Last week, in the first part of our serialisation of the war diary of Leeds soldier Harry Goodall, we told how he was captured by the Nazis aged just 21. Harry was called up for national service in October 1939, aged just 20. He joined the Royal Army Service Corps, part of the 51st Highland Division and was a driver. He was deployed to France in January 1940 and was captured at Dunkirk on June 12. This week, we reveal more details of his account, how he was force marched over hundreds of miles and eventually imprisoned, spending 1,788 days as a prisoner-of-war...
“The long column of men trudged on into the countryside. Hour after hour, we plodded along the roads in the hot sunshine. Passing through the villages, people came out with buckets of water. Having no cup or tin, I was obliged to scoop up the water with my hands to satisfy my thirst. My spirits were lifted for a while when much to my surprise one of the German guards on the column offered me a piece of English chocolate saying, “In England very much sport”... and then went on to say something I was to hear many times in the next few months, ‘For you the war is over’.
“This glorious hot summer day was drawing to a close as we were herded into a field surrounded by guards.
“The first day of what was to be 1,788 days of being a POW; life was at an end. In the early morning next day, it began to rain. All we could do was to shuffle around the field until it was time to move for another day’s march.
“It was most important to me now to get hold of a mess tin, pot or can, a container of some kind to hold some liquid or whatever there was on offer during the day.
“We moved out on to the road and this long column of men began walking in a northerly direction.
“I soon realised it was best to be near the head of the column and on the outside line for then it was possible to look ahead and if any food was offered, being on the outside, I could quickly dash across the road along with dozens of others and with a bit of pushing around I was sometimes lucky and got a piece of bread - depending on the German guards not shooting.
“After two hours, we had a 15 minute rest - most often to relieve nature - or to use ‘toilet paper’. For ‘toilet paper’ read grass, straw or any bits of paper we picked up during the day. Paper was also a top priority along with food and water.
“Passing through the countryside it was possible to slip off and unearth a few potatoes. As it was only June, they were very small but it was something to chew.
“After about three days we came to the town of Doullens and we were marched down a long slope into an old quarry… and in the gloom heard and saw another group of prisoners [and] among them familiar faces: two of the men from our unit, Clem Henry and Norman Bradley.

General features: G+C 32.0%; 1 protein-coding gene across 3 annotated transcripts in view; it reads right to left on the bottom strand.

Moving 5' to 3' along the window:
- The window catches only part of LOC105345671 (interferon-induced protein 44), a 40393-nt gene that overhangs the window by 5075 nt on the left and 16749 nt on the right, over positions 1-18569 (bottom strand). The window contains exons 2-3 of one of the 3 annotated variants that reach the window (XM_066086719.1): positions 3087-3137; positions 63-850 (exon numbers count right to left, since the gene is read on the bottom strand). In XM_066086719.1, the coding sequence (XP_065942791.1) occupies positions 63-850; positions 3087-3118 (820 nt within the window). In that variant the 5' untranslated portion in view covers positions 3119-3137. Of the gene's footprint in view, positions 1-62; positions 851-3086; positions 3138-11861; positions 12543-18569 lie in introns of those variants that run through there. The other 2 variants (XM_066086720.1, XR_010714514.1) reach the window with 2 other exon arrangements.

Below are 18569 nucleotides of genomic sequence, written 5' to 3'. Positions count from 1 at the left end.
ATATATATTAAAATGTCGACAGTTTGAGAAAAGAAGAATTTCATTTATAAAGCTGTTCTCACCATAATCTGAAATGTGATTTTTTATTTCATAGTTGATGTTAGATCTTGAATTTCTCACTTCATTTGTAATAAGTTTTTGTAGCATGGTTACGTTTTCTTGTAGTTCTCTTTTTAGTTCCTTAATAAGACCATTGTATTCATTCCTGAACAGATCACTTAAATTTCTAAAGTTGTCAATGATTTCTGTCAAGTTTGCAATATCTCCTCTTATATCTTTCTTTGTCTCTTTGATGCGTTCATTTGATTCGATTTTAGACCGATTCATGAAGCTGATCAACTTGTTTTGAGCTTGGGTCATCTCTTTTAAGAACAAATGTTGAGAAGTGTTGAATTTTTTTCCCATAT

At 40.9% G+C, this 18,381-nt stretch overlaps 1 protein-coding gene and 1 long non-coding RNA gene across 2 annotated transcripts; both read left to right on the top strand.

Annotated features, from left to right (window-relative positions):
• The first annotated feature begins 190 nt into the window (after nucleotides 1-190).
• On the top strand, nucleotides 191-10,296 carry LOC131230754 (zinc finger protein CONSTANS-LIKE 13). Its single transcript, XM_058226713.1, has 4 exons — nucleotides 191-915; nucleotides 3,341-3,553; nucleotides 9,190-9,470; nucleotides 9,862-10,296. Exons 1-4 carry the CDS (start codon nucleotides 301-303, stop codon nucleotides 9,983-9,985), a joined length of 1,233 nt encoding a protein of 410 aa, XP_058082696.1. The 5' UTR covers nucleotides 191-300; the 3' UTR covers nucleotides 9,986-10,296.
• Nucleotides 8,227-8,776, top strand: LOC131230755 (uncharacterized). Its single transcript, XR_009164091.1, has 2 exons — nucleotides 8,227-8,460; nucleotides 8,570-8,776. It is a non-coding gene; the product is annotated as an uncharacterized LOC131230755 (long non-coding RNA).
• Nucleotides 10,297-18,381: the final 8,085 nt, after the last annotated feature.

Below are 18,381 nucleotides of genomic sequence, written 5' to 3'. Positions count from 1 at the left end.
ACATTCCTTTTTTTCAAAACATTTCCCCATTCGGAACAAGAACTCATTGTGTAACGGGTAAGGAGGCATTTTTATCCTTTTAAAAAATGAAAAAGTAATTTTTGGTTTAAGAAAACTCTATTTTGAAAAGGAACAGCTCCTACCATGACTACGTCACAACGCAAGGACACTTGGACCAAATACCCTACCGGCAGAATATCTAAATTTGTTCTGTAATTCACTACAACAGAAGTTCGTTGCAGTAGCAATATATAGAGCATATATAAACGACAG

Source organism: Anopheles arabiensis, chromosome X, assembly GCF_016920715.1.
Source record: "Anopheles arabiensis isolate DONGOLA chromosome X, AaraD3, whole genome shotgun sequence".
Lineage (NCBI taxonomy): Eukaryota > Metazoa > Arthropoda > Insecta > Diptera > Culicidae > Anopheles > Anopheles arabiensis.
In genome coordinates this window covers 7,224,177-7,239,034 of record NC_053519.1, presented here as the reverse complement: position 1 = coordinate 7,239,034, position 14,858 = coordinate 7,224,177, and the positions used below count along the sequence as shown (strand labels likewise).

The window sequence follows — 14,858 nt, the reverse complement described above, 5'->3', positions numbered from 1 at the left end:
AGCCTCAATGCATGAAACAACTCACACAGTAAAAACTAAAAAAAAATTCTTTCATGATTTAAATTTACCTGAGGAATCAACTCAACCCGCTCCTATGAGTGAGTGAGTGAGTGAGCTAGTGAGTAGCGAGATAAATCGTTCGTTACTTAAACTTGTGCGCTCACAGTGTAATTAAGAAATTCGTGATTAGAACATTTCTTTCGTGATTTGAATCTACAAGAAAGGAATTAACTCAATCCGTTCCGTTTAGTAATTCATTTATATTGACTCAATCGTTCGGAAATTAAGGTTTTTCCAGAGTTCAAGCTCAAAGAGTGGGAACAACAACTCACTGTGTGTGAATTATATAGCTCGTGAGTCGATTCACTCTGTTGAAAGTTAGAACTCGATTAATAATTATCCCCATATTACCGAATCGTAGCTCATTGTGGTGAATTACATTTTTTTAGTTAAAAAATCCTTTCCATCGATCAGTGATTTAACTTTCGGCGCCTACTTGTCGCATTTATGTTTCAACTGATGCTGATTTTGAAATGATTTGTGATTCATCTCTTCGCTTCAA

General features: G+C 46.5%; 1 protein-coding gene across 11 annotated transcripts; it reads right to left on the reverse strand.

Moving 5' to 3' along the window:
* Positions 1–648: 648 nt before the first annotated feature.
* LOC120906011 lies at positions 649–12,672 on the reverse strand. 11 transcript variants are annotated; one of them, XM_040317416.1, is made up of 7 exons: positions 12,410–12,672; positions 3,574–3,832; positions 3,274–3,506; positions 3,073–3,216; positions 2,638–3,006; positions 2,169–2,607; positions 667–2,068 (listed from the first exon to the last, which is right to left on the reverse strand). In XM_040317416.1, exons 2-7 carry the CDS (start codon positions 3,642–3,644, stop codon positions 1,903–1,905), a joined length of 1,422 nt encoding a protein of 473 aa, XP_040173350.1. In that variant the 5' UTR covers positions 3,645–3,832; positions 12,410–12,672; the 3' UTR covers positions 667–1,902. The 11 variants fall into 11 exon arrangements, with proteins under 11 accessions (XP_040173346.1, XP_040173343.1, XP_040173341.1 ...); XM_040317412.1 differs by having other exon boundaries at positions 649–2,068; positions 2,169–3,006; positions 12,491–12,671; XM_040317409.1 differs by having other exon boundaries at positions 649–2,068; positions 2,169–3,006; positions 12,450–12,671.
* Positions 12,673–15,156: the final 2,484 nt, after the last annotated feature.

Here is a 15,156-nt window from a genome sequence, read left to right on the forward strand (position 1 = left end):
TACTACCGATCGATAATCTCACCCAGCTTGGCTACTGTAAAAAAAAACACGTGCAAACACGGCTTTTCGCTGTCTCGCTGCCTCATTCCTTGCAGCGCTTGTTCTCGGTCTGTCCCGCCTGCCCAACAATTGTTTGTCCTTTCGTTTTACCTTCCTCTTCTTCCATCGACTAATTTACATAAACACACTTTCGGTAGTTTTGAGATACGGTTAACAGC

“The following morning we were off again. On to St Pol. Round the outskirts of Lille, across the border into Belgium and the town of Tournai.
“On to Renaix-Aalst. At Aalst we slept on the concrete floor of an empty factory. Then on to Lokeren. At this place near the Dutch border our long walk came to an end. The information that we picked up each day and from some of the guards: we had walked 410 kilometres - 255 miles in 14 days, averaging 18 miles a day on virtually no food at all or very little.
“The Germans told us the long walk we had done was because the railways and bridges had been blown up. I saw very little evidence of this. It was simply a propaganda march, showing the people of Northern France, Belgium and Holland the defeated remnants of the British Army and what a sight we must have looked, not having washed or shaved for some four weeks, sweating day by day in the hot sunshine, covered in dust and dirt from lying in fields and factory floors. The summer of 1940 as I remember was blazing hot, so I suppose we had at least a suntan.
“A great feeling of sadness came over me, remembering Frances and I had been [with her] almost a year ago to the day at LIandudno. Where was she now? What was she doing? When would we ever meet again if at all to sunbathe on a holiday beach together? These were some of the thoughts passing through my mind and a deep depression came over me and my spirit hit rock bottom. I remember vividly that summer afternoon in 1940.
“We were taken through the streets of Wesel. Every window in every building was covered with the black Swastika on a red background. The streets were packed, everyone with giving the Hitler salute, booing and shouting. Some were spat upon.
“Leaving Wesel we were on the road again. How long we walked I don’t know. [Eventually we came to a field containing] long, low, wooden sheds surrounded with a high wooden fence. I flopped down on the floor exhausted, my spirit at a very low ebb, thinking of Frances and home. Did they know what had taken place? Had they given me up for lost? Was it a hopeless situation? What would tomorrow bring?
“It was still dark when we were roused and marched out. We met up with the rest of the column in a large field, with a railway line alongside.
“A German officer told us to prepare for a three day railway journey and we would be given rations for three days - a loaf of bread between three men and a small piece of margarine. Three men to a loaf would be considered good for one day, but not three. Some camps I was in later gave five to a loaf, others seven to a loaf and when we entered the gates of a camp in the early days the cry went up “How many to a loaf?” This gave us a quick estimation of what sort of camp it might be, good-fair or bad.”
Next week, read how Harry and his pals survived the camps and the small acts of kindness which kept their hopes up…